Was the priceless Kohinoor diamond a gift from India to Britain, or an imperial theft?

It’s said to be cursed.
It’s said to be cursed.
Image: STR/AFP/Getty Images
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After one of India’s top government lawyers appeared to side with the British in a long-running dispute over the Kohinoor diamond—a colonial-era acquisition that is one of the most famous gems in Britain’s crown jewels—the Indian government scrambled to backtrack, saying it still wants the priceless rock back from the UK.

“The Government of India remains hopeful for an amicable outcome whereby India gets back a valued piece of art with strong roots in our nation’s history,” a government statement released today (April 19) said.

The latest scuffle in this long-running dispute came when an NGO filed a petition in India’s supreme court calling for the Kohinoor’s retrieval, along with other treasures. Asked to weigh in with the government’s stance, solicitor general Ranjit Kumar upset many Indians and historians with his statement.

“Kohinoor cannot be said to be forcibly taken or stolen as it was given by the successors of Maharaja Ranjit Singh to East India Company in 1849 as compensation for helping them in the Sikh wars,” Kumar told the court, citing a similar view expressed by India’s first prime minister, Jawaharlal Nehru, in 1956.

Nafis Ahmad Siddique, a lawyer for the group bringing suit, told the Wall Street Journal that Kumar’s statements set a “dangerous precedent” regarding other Indian treasures held abroad. “Historians will not forgive you,” he said of Kumar.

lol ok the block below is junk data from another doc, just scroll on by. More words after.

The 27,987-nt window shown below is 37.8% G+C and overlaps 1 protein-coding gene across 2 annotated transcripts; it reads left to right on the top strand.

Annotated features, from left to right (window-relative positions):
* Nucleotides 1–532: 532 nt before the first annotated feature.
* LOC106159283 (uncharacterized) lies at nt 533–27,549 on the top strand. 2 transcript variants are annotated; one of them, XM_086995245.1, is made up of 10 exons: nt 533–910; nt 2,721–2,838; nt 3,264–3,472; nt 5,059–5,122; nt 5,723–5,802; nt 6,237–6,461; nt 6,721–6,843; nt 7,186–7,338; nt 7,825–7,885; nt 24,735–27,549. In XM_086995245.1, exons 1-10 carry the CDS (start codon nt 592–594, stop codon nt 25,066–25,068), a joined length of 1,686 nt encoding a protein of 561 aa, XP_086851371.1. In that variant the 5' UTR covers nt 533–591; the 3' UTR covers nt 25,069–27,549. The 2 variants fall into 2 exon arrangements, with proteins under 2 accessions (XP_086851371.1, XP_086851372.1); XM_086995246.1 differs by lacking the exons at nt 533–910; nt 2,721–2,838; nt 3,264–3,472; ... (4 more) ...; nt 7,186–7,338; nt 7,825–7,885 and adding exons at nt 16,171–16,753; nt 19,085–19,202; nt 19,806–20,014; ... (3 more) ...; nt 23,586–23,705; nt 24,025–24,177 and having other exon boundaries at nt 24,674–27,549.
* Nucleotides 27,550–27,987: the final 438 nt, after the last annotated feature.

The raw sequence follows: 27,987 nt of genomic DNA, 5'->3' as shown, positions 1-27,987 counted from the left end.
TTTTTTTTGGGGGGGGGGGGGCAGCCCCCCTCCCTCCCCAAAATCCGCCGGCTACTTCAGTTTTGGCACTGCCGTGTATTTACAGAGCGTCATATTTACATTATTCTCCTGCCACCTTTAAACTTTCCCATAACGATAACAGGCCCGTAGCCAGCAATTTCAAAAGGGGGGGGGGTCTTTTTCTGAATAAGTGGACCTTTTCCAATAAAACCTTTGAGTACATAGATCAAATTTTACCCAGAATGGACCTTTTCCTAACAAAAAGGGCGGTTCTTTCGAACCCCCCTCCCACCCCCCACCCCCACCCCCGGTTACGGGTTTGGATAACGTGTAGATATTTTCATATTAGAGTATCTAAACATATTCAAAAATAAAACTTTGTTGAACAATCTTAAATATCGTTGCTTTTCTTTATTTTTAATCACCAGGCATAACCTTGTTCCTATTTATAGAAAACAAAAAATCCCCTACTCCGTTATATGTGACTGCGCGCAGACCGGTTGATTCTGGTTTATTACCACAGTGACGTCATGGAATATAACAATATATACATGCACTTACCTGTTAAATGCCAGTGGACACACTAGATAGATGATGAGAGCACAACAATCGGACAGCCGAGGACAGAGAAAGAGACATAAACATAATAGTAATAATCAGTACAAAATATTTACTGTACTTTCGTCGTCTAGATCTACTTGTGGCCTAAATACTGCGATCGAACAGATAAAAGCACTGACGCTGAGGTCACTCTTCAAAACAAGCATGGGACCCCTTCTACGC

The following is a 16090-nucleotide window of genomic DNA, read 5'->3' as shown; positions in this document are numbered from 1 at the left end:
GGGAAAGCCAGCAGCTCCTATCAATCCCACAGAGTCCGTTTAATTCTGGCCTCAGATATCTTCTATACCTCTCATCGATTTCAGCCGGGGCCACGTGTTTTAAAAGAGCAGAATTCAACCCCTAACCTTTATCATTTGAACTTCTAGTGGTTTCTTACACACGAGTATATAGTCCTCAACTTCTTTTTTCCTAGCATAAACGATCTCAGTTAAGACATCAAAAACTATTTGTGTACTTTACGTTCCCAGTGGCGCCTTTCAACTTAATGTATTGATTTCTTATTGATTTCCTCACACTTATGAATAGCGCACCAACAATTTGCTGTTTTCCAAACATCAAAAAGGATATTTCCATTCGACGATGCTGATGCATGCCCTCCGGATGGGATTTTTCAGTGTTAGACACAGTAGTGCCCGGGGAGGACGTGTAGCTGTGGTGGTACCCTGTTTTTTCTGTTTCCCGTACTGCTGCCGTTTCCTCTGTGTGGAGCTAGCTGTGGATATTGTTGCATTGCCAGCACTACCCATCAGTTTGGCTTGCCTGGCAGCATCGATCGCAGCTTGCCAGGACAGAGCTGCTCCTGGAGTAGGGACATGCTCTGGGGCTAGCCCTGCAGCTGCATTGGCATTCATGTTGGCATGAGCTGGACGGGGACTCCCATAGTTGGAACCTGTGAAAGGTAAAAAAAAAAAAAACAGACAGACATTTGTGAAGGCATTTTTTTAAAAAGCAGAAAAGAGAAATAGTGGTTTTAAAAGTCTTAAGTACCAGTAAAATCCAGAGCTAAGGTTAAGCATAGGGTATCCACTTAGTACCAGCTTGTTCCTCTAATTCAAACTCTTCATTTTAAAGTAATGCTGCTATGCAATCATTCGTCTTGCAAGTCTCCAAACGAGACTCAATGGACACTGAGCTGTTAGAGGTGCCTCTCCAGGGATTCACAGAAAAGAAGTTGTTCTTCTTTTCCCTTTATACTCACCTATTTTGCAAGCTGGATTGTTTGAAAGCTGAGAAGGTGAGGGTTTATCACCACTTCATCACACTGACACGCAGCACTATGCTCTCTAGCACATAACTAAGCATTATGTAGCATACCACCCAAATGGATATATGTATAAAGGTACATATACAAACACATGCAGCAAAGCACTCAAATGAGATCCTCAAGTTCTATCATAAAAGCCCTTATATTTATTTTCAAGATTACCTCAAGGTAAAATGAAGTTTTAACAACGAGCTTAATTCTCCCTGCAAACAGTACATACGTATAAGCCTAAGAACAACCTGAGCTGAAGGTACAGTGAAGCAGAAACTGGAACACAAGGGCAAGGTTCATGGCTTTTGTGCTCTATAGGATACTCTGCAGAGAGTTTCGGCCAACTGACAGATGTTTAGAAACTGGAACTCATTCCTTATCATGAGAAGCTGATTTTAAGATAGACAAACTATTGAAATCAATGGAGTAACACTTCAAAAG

The Kohinoor has long been a controversial symbol of British imperialism. The 105-carat, oval-shaped gem currently sits front-and-center at the Tower of London in a fur-trimmed crown (along with about 2,800 other diamonds) that last rested on the head of the late Queen Mother, and then on her coffin in 2002.

One of the oldest and largest known diamonds in the world, it’s hard to assess the Kohinoor’s value, but it’s often estimated to be around $200 million. The Kohinoor’s origin story is blurry, with one Smithsonian account dating its discovery as far back as 3000 B.C. Historians do agree that it was dug out of the Golconda mine, the source of some of the world’s most stunning and desired diamonds, in what is today the Indian state of Hyderabad. The diamond passed between Mughal emperors and Maharajas until 1849, when it was handed over to Great Britain following the Anglo-Sikh wars. (It is also said to carry a curse that will befall any man—but not a woman or a god—who wears it.)

In his statement, Kumar said that the British returning the gem to India would be “returnism”—oddly echoing a controversial statement David Cameron made about the diamond three years earlier, when the British premier said returning it could set a precedent that would leave the British Museum empty of its colonial-era spoils.

Likewise, Kumar said this week, “If we claim our treasures like Kohinoor from other countries, every other nation will start claiming their items from us. There will be nothing left in our museums.”

Disputes over this diamond are far from over. India’s supreme court has asked the government to file a more detailed response to the petition within six weeks.